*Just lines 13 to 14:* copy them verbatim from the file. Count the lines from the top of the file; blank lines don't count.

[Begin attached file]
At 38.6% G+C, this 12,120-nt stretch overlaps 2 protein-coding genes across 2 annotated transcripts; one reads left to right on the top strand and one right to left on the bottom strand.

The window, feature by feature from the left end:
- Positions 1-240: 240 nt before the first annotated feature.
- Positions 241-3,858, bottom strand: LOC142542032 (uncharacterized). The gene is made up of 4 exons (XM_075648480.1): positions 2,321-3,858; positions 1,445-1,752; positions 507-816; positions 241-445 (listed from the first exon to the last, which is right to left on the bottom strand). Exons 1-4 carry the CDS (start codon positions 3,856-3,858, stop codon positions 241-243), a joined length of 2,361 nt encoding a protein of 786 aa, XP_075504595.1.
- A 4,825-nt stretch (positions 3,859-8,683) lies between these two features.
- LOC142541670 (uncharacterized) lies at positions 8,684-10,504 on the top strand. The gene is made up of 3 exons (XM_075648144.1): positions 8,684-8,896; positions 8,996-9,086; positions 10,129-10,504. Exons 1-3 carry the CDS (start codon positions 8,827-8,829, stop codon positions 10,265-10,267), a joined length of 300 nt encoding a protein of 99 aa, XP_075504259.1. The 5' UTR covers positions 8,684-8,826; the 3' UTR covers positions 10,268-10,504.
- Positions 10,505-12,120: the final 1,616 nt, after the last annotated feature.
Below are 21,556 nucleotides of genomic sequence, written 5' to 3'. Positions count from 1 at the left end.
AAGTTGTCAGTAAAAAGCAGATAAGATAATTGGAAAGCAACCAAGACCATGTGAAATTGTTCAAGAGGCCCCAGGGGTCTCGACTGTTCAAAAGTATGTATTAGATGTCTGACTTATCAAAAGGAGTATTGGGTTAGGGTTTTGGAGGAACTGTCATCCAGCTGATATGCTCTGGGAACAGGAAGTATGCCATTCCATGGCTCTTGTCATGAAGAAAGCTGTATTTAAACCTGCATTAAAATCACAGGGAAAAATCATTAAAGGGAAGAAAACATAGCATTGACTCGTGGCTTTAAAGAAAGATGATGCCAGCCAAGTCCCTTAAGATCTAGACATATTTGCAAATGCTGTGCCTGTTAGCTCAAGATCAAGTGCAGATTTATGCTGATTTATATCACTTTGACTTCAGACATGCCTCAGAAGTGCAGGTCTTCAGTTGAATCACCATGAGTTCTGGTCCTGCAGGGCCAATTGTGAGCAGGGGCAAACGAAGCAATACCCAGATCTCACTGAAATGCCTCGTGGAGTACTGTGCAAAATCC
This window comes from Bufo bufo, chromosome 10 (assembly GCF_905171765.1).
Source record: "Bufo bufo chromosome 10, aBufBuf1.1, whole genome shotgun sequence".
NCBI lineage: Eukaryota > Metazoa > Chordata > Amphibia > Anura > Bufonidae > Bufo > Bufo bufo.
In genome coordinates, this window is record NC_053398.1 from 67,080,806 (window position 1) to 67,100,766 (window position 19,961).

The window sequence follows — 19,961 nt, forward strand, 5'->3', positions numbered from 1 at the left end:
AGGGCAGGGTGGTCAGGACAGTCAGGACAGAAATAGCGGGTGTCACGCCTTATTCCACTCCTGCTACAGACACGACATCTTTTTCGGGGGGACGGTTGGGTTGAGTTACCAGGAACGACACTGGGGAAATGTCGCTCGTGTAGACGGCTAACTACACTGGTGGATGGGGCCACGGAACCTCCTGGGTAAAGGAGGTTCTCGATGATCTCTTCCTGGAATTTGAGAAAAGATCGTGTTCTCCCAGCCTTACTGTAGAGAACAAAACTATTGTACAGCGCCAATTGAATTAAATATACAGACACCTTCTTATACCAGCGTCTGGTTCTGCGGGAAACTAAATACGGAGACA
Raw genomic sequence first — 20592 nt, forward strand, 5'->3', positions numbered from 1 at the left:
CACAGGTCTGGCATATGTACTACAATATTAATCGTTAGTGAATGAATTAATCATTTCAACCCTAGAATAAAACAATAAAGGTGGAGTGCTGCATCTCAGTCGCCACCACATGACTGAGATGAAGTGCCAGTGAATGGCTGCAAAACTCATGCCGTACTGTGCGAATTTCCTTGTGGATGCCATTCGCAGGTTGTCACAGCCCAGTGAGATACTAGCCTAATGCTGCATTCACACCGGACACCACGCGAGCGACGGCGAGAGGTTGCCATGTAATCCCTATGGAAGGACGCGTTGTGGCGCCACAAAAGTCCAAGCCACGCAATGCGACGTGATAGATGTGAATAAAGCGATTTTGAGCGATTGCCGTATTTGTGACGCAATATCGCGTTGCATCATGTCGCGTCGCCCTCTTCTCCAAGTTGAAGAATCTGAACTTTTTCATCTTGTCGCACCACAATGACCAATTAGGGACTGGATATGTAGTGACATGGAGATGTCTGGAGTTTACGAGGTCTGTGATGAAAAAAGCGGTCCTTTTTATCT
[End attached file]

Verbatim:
In genome coordinates, this window is record NC_053398.1 from 67,080,806 (window position 1) to 67,100,766 (window position 19,961).

The window sequence follows — 19,961 nt, forward strand, 5'->3', positions numbered from 1 at the left end: